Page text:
An Achilles heel rupture refers to a tear (partial or complete) in the tight band of connective tissue that attaches the calf muscle to the heel of the foot, called the Achilles tendon.
When an Achilles tendon ruptures, patients can feel a variety of symptoms, including a sudden and sharp pain between the calf and heel, a popping sensation near the back of the ankle, and swelling between the calf and heel. It is also common to have difficulty walking, running, jumping, standing on your toes, doing leg exercises, and going up and down stairs.
Achilles tendon tears are generally caused by a sudden application of stress or force on the Achilles tendon. This can happen when a person falls on their feet from a significant height, while playing intense sports, or when the foot suddenly falls and hits a hard surface (such as stepping into a steep hole).
While anyone can rupture their Achilles tendon, it is more common injury among middle-aged adults who recreationally play sports that require running, pivoting, jumping and sudden starts or stops. Examples of such sports include tennis, soccer, football, and basketball.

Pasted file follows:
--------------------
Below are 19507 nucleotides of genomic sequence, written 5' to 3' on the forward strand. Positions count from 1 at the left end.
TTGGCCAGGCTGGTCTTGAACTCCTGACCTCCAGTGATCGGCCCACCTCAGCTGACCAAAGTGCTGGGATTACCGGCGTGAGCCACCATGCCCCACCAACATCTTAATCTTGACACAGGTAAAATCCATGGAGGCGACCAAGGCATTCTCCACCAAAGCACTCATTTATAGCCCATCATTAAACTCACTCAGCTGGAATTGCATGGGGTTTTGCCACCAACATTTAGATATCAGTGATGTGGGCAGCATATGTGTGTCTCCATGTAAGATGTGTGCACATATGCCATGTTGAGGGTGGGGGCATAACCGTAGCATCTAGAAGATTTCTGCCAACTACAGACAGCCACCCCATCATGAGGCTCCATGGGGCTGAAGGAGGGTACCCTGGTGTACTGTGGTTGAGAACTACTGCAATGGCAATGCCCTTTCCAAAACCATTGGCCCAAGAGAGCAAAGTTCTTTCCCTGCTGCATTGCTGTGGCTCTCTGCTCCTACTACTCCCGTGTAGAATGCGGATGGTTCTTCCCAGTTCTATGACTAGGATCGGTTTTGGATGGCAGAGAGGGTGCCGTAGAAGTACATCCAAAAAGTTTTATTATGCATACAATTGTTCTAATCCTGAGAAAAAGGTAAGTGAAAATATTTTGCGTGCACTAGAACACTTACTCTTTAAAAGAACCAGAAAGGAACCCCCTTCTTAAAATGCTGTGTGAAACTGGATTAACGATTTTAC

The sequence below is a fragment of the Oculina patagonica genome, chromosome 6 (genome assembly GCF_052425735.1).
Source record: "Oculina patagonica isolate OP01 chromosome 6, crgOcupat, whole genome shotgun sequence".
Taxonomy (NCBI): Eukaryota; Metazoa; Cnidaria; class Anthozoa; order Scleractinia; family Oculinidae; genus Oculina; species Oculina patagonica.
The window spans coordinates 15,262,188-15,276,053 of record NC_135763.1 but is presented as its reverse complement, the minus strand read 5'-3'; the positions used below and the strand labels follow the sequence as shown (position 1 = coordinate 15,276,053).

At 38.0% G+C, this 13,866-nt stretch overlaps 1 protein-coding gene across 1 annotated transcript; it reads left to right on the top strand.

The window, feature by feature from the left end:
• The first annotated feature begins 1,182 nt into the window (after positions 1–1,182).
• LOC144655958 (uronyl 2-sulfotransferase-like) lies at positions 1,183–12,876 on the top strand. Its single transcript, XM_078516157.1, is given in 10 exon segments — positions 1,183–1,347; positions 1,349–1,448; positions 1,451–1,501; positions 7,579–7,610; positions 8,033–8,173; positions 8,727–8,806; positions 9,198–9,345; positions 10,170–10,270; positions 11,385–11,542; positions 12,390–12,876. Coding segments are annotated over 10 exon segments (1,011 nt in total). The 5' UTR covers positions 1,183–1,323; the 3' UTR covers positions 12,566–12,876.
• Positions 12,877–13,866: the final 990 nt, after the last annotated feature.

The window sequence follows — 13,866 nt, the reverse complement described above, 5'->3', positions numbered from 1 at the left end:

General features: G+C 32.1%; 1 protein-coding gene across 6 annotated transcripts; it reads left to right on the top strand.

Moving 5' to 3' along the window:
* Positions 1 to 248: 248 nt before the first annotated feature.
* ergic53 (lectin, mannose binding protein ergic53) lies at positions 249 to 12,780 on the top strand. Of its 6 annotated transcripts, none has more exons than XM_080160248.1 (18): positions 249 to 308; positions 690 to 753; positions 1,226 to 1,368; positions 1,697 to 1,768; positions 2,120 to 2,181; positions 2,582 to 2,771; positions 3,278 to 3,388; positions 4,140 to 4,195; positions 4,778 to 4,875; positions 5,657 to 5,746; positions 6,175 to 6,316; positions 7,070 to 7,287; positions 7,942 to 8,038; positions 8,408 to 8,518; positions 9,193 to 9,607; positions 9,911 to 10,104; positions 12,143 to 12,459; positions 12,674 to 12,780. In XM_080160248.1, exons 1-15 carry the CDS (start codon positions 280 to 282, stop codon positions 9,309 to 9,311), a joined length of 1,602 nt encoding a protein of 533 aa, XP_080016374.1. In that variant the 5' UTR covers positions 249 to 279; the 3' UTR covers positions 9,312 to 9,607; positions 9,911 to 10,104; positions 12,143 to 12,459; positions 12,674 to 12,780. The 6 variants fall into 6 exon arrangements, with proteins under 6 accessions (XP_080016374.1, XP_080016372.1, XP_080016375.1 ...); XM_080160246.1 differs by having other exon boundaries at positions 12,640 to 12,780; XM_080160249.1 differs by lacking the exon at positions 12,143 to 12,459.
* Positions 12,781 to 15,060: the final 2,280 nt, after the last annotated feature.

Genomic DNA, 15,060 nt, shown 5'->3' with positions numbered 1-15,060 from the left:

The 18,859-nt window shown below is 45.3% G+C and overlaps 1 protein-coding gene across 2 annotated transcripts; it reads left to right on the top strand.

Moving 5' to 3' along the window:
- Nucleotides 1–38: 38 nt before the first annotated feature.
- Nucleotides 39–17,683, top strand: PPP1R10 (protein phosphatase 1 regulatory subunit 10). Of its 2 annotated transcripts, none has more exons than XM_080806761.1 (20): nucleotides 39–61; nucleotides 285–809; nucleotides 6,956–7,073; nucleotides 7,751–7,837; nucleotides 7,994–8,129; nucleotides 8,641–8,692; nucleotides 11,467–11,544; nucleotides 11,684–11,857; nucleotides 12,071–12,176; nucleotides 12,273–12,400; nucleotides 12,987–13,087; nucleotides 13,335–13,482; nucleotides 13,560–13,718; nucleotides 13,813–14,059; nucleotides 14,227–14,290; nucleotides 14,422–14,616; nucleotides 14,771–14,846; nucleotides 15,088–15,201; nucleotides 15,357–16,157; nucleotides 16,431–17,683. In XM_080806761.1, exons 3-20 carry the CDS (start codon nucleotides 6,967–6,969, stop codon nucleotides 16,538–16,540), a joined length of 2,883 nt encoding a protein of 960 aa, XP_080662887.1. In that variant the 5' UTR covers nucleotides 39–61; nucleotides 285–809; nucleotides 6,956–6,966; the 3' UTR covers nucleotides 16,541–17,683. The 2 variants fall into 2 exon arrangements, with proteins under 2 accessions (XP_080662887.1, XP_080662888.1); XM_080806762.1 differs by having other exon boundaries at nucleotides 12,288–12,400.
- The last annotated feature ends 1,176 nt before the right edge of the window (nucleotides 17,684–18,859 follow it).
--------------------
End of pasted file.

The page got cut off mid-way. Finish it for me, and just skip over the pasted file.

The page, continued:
Another risk factor is being significantly overweight. Being overweight puts more pressure on your legs and the Achilles heel. Because of the constant strain on the Achilles tendon, it is easier to tear it.
Finally, some steroid injections used to reduce inflammation in the ankle joint can weaken the Achilles heel tendon which is located close by.
If you experience pain and suspect you may have a ruptured Achilles tendon, your doctor will perform a physical examination and check for tenderness and swelling between the calf and heel of the foot. The doctor may also order an imaging test such as an ultrasound or MRI to see what the issue is inside the lower leg. Once diagnosed, your doctor will also determine the extent of the rupture (partial or complete tear). This will help determine the best treatment plan for you.
If the tendon has a small tear, your doctor may recommend nonsurgical treatments. They include:
- Using crutches and keeping weight off the leg so the tendon can heal
- Applying ice to reduce inflammation, swelling, and pain symptoms
- Taking over the counter pain relievers to reduce pain symptoms
If the tendon is completely torn, surgery may be required to stitch up the torn tendon. This procedure will require an incision in the back of the lower leg.
Achilles Tendon Rupture Treatment in Northeast Ohio
If you have injured your Achilles tendon, contact Orthopaedic Associates to get quality treatment today. Our orthopedic experts understand how to diagnose, treat, and prevent all types of orthopedic conditions and injuries, including Achilles tendon ruptures. Our board-certified physicians will thoroughly examine your injury, explore all treatments available (nonsurgical and surgical) and will make treatment recommendations specific to your injury and lifestyle needs. To make an appointment, call (440) 892-1440 or request an appointment online.